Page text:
More than 57,000 participants in the Henry Ford Exercise Testing Project (The FIT Project) in 1991-2009 were referred for a treadmill stress test because they experienced chest pain or shortness of breath or to rule out ischemia.
Researchers measured the physical fitness of participants by calculating how much energy they burned in metabolic equivalents (METs). MET is an estimate of the amount of oxygen the body uses per kilogram of body weight per minute. One MET is the amount of energy expended at rest; anything above that represents a level of exertion. High-intensity workouts translate to more METs.
The findings of the study include: Those whose maximal exercise output was less than six METs had 70 percent or more chances of having high blood pressure at baseline compared to less than 50 percent for those with METs of greater than or equal to 12.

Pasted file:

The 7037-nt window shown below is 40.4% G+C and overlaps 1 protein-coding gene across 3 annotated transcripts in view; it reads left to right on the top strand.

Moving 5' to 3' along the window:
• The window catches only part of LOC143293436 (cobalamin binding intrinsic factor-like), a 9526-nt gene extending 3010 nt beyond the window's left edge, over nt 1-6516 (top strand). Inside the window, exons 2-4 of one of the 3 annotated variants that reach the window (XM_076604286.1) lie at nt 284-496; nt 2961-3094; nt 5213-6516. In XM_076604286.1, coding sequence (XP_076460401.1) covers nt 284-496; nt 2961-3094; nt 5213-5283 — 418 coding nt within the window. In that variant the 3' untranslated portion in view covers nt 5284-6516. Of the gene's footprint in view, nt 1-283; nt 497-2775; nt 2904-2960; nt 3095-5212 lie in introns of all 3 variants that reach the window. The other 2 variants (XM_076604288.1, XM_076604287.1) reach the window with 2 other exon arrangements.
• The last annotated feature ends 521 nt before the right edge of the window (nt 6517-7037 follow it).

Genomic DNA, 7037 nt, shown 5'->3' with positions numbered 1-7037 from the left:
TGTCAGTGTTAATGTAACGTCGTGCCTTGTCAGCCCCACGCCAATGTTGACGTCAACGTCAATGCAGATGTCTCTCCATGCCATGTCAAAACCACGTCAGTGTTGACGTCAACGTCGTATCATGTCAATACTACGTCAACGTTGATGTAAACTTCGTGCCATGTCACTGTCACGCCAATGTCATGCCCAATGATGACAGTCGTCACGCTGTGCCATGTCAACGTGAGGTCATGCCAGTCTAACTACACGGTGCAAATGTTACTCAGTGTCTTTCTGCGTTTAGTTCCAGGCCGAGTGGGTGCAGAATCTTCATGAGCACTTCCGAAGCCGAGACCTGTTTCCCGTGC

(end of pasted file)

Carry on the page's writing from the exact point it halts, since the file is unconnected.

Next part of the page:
Those who reached 12 METs or more during the stress test had a 20 percent lower risk of developing hypertension compared to those reaching less than 6 METs.
Of the 8,053 new cases of hypertension diagnosed during the study, 49 percent were in the lower fitness (less than six METs) group and 21 percent were in the higher fitness group (more than 12 METs).
There was a relationship between fitness and hypertension regardless of age, gender, race, obesity, resting blood pressure, or diabetes.
Further study is needed to determine how increasing and decreasing fitness levels impact hypertension risk over time, said Al-Mallah, who is also an associate professor of medicine at Wayne State University and head of cardiac imaging at King Abdulaziz Cardiac Center in Saudi Arabia.
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